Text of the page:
As cores proliferate and the bandwidth amongst them increases, new challenges and opportunities are unveiled. Feeding all of those hungry cores can be a chore. If you already had problems with i/o bound processes, then adding cores is sort of like adding liquidity to a debt crisis – not obviously helpful. We faced an issue like this recently while trying to improve the throughput of our backtesting subsystem in particularly poor-performing cases.
In these cases, we use daily data to initialize an intraday strategy. For example, we might look at all equities over a trailing 3 or 5-year period, and perform various analytics – like calculating correlation matrices, beta against various benchmarks, volatility, etc – to determine which names might be candidates for the strategy’s portfolio. We found that an inordinate amount of our time was spent just performing these morning analytics and that the cost of a day’s backtest was significantly spent on this oft-repeated morning exercise. While working through this issue, we noted that we’ve reached a point where a decent, dual nehalem, server (with 16 logical cores) could be built with 48G of RAM for something along the lines of $6K. Seriously. So we stuck all of our daily data into memory and the improvement has been essentially infinite. Maybe not the best example, but hopefully illustrative of the fact that the h/w underneath us is changing qualitatively and that we need to be more active in involving it in our design decisions.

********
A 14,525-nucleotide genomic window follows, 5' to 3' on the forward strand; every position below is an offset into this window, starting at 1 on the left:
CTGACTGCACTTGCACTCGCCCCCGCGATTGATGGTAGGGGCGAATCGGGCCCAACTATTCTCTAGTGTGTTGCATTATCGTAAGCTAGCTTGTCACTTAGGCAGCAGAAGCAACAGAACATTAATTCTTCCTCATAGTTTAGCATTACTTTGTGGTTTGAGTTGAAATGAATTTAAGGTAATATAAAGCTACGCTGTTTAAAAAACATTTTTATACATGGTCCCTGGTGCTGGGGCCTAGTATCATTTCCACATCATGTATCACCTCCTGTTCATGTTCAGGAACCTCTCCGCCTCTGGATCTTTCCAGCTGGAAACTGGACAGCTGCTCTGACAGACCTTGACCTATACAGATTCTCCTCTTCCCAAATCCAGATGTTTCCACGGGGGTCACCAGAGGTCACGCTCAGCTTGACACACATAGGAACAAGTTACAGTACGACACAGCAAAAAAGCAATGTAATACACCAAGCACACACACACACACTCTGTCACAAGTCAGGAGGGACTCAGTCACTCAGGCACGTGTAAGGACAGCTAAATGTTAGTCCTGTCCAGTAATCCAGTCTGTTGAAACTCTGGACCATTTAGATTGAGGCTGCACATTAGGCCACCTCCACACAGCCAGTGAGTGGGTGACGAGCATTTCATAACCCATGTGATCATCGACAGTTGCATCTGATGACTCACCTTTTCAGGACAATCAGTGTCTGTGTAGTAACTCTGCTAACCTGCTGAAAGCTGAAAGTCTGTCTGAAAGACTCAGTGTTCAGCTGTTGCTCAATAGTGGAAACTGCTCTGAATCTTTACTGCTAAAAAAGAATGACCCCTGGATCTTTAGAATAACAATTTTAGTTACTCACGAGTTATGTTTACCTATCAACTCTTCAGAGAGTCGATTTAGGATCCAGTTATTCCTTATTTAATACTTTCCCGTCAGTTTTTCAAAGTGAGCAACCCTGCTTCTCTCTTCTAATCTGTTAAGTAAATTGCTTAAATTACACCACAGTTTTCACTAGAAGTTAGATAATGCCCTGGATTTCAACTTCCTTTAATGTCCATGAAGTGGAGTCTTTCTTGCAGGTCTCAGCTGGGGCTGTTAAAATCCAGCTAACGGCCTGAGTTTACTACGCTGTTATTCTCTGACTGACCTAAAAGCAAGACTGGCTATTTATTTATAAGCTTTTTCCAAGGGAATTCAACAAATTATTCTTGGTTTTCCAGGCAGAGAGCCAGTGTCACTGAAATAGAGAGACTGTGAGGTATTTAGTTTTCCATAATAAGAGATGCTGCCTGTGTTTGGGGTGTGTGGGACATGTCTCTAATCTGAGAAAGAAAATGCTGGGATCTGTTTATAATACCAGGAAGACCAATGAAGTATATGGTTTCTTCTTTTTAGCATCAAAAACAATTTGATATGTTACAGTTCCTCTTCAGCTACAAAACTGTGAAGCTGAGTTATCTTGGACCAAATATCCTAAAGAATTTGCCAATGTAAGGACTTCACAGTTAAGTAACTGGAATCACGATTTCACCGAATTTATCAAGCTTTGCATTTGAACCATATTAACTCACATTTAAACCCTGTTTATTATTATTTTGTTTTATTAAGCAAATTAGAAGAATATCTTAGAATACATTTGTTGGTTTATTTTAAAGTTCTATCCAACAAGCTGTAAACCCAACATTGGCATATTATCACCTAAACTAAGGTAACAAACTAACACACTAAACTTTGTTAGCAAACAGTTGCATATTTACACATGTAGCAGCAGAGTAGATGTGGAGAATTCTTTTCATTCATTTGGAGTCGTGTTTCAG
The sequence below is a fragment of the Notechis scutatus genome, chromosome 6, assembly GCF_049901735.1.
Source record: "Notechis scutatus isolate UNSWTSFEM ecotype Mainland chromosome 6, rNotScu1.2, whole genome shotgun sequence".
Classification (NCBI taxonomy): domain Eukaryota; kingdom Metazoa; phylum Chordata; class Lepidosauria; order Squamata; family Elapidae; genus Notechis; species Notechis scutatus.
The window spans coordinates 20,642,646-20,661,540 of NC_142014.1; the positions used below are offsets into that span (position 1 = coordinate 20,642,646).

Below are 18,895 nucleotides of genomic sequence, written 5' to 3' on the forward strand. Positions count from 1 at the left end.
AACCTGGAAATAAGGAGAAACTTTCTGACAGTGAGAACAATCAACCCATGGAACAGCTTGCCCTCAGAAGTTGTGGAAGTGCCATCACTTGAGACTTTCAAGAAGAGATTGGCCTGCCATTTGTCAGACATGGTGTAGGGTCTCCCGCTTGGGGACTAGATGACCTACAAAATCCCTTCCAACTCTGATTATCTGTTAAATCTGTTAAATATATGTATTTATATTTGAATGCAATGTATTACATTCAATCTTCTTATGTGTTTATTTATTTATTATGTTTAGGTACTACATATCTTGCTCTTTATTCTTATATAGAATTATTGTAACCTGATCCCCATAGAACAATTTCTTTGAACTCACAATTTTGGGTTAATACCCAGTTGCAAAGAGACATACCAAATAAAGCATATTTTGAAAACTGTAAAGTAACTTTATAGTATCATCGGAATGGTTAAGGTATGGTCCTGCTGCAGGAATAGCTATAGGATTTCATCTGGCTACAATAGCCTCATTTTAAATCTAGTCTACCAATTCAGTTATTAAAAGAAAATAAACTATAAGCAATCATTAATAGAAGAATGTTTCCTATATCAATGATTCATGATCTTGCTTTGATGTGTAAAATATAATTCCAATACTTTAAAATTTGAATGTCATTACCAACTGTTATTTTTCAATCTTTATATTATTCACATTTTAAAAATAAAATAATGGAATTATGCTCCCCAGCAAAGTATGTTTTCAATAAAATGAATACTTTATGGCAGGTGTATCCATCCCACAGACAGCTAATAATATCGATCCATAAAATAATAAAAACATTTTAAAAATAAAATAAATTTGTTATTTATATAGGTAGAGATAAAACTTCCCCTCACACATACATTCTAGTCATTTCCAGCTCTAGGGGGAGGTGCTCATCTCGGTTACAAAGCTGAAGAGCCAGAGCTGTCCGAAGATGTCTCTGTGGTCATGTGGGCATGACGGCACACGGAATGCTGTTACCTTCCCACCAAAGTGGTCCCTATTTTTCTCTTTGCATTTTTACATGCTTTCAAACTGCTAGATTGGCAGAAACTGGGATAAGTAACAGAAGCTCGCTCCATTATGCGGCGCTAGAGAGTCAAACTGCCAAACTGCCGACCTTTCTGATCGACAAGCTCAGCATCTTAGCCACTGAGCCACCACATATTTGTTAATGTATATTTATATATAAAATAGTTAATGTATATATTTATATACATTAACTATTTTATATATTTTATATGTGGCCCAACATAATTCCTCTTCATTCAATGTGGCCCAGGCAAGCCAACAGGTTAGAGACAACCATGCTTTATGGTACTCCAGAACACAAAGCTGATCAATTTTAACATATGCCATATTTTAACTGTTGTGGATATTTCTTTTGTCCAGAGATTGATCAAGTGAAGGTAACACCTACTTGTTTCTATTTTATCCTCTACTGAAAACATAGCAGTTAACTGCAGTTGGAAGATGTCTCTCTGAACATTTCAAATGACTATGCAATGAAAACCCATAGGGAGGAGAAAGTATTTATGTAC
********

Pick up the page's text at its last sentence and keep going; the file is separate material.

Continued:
Of course, even a yawning expanse like 48G or even a terabyte (in not too many years, after all, I should be able to buy 1T of RAM for my boxes at a similar price point to what I pay for 48G today), eventually gets consumed and so we can’t hope to employ this solution for all our problems. We continue to develop our historical TAQ infrastructure (most recently discussed here) and this is certainly an example where buying memory isn’t going to get you very far. But SSDs now are getting reasonable and so our current approach uses memory as much as possible but when it needs to get volumes of detailed historical data we’ve placed our indices onto SSDs while the actual stores themselves reside on much more affordable RAID arrays. Reading indices is now much faster and adds minimal i/o overhead to a very i/o-bound problem.
By constantly looking at new languages and concurrency idioms, vigilantly assessing the current and projected costs of ’solid-state’-solutions to our most vexing problems, and just staying active and creative, we hold out some hope that we can transition gracefully to what is looking increasingly like a solid-state future.